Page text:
Occupational sick pay (OSP) is not a statutory entitlement for employees. If you are taking time off work and are wondering what your entitlements are, your employer may offer OSP to top up Statutory Sick Pay (SSP).
Our guide looks at how OSP is usually implemented within companies, and how this type of sick pay is generally administered. We’ll also look at how occupational sick pay fits into employment law.
What is Occupational Sick Pay?
Occupational sick pay is also known as company sick pay or contractual sick pay. It’s paid as an additional benefit by employers to top up employee wages when they are off work sick.
All workers are entitled to statutory sick pay (SSP) provided they meet earnings criteria. This mandatory payment is set at a current rate of £109.40 a week, and is payable after 4 days off work. The first 3 days are unpaid, these are referred to as “SSP waiting days“.
This is a lot less than many worker’s salaries. The amount of contractual sick pay workers are eligible for will be stated within contracts of employment. If you are in any doubt about your employer’s own policies, you should contact HR or your manager for clarification.
The rules on qualifying for occupational sick pay will be largely determined by company policy on sick pay.
The rules on OSP which are at your employer’s discretion are:-
- Eligibility for enhanced sick pay.
- Sickness reporting and documentation procedures.
- Sick pay rates.
- How long sick pay will be paid. This is often an annual allowance.
- Requirements for doctors notes or occupational health reports to qualify.
Any pay over the rate of SSP is entirely at the discretion of your employer. However, that doesn’t mean employment law can’t be applied to company sick pay policies.
OSP & Employment Law
Despite the discretionary nature of occupational sick pay, employers must administer their OSP policies in line with employment law.
This means employers must treat employees fairly when creating their sick pay policies. If they fail to do this, they could be subject to discrimination claims. This means OSP must be available on equal terms to all staff.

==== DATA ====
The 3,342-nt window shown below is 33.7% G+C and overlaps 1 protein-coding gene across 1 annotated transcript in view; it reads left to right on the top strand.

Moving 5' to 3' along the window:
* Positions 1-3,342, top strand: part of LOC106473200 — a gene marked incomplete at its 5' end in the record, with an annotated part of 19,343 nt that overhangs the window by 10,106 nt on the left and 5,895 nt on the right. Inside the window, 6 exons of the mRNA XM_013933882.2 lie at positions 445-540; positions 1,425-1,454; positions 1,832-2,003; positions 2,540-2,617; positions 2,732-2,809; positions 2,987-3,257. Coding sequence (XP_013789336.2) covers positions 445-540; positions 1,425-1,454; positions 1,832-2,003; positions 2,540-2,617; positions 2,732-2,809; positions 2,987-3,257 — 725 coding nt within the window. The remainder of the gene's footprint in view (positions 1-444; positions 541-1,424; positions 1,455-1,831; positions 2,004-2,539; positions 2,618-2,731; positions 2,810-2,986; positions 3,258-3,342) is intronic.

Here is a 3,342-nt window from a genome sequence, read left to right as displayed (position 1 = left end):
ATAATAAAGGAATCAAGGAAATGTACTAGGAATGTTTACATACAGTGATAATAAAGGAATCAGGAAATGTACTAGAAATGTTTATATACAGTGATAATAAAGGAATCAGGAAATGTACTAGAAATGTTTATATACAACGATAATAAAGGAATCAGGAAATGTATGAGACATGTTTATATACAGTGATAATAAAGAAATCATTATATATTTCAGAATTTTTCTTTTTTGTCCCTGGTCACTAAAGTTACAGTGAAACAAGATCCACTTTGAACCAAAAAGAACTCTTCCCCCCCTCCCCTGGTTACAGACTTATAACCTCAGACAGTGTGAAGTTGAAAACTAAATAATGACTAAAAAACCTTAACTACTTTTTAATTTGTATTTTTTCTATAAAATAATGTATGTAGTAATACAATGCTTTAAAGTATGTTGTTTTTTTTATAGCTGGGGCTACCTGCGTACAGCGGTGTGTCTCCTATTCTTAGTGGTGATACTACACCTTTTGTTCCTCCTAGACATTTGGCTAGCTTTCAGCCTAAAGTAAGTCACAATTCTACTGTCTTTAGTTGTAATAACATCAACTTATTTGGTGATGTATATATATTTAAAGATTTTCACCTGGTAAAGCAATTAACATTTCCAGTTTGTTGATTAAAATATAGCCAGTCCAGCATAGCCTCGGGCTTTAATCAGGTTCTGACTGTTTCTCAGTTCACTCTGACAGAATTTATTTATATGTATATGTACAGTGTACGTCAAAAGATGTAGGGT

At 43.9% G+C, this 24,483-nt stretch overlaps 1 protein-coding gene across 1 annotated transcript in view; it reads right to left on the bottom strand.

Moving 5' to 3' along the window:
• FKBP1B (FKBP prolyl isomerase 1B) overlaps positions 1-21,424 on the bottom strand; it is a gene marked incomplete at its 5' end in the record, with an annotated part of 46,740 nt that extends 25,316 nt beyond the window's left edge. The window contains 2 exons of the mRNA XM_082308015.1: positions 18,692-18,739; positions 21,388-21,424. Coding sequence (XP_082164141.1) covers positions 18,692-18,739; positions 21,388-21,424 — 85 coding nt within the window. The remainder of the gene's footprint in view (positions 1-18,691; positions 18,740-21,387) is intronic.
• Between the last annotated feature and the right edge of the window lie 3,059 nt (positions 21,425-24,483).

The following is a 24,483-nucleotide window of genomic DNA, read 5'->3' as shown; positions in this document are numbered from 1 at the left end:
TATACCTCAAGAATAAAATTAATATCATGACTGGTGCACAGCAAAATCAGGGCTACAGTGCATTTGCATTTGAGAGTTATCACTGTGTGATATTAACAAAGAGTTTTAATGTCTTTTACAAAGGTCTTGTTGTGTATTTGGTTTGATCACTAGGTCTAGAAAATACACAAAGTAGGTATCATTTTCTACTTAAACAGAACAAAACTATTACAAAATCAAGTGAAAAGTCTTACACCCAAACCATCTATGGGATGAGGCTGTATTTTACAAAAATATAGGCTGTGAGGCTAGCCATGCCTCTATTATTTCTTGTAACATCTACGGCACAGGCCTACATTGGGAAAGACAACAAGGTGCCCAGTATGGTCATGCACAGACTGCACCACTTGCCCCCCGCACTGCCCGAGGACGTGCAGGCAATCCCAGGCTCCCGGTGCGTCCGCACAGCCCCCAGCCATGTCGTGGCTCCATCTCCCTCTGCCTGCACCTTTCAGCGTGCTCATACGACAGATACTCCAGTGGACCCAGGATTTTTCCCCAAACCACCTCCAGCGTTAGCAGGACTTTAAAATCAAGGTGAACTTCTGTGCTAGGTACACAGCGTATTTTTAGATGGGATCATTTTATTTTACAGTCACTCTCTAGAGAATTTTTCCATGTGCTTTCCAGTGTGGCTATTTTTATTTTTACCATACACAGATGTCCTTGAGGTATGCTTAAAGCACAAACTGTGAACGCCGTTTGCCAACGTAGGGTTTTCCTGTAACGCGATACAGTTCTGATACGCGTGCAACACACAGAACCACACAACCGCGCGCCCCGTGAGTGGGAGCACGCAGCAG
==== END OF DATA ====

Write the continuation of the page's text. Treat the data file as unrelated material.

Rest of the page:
For example, part time workers should be offered comparable rates of sick pay on a pro rata basis. Their eligibility should also be determined in a comparable way to full time staff members.
How Much is Occupational Sick Pay?
The rate at which sick pay is paid will depend upon the rates set by individual employers.
However, a typical company sick pay scheme will usually provide:-
- Full pay for a set number of weeks.
- Half pay for a set number of weeks.
The amount of sick pay, and how long it is payable will be set by your employers own sickness policies.
The amount of occupational sick pay you are entitled to will include SSP. That means you will not get statutory sick pay as an extra payment on top of OSP.
OSP on Your Payslip – How Occupational Sick Pay is Paid
If your employer is paying occupational sick pay, it is paid through the PAYE system the same way as your other salary entitlements.
If you see OSP indicated on your payslip this will be your company sick pay for the days you took off work while unwell.
This will be accounted for separately so your employer can keep a record of how much OSP has been paid at an individual and company level.
What Happens when Occupational Sick Pay Ends?
Once occupational sick pay ends, you will shift onto statutory sick pay (SSP) if you qualify. SSP is payable for up to 28 weeks, and you must have earned an average of £123 per week.
How Much is SSP?
Statutory sick pay is set at a flat rate of £109.40 per week. You will be entitled to this for up to 28 weeks if your absence is continuous.
Your entitlement to SSP will kick back in if you return to work for 8 weeks or more. If you then go back off sick, you will be entitled to a further 28 weeks statutory sick pay.
The reset date of your OSP will depend upon your employers own sick pay policies.
What If Sick Pay Entitlement Has Run Out?
If you are no longer entitled to sick pay, and don’t have any income insurance, you may be eligible for government help.
People on long term sick leave can apply for Universal Credit or Employment support allowance. Our guide on what happens after the 28 weeks sick pay runs out explores options for further financial support.
There’s no obligation for a company to pay occupational sick pay, offering it is at their discretion. However, if it is offered as a contractual benefit and you meet your employer’s sick policy criteria, they will be in breach of contract if they refuse to pay.
Occupational sick pay (OSP) is paid in the same manner as wages, and is therefore subject to tax. This is also the case for statutory sick pay (SSP) which will form part of your OSP.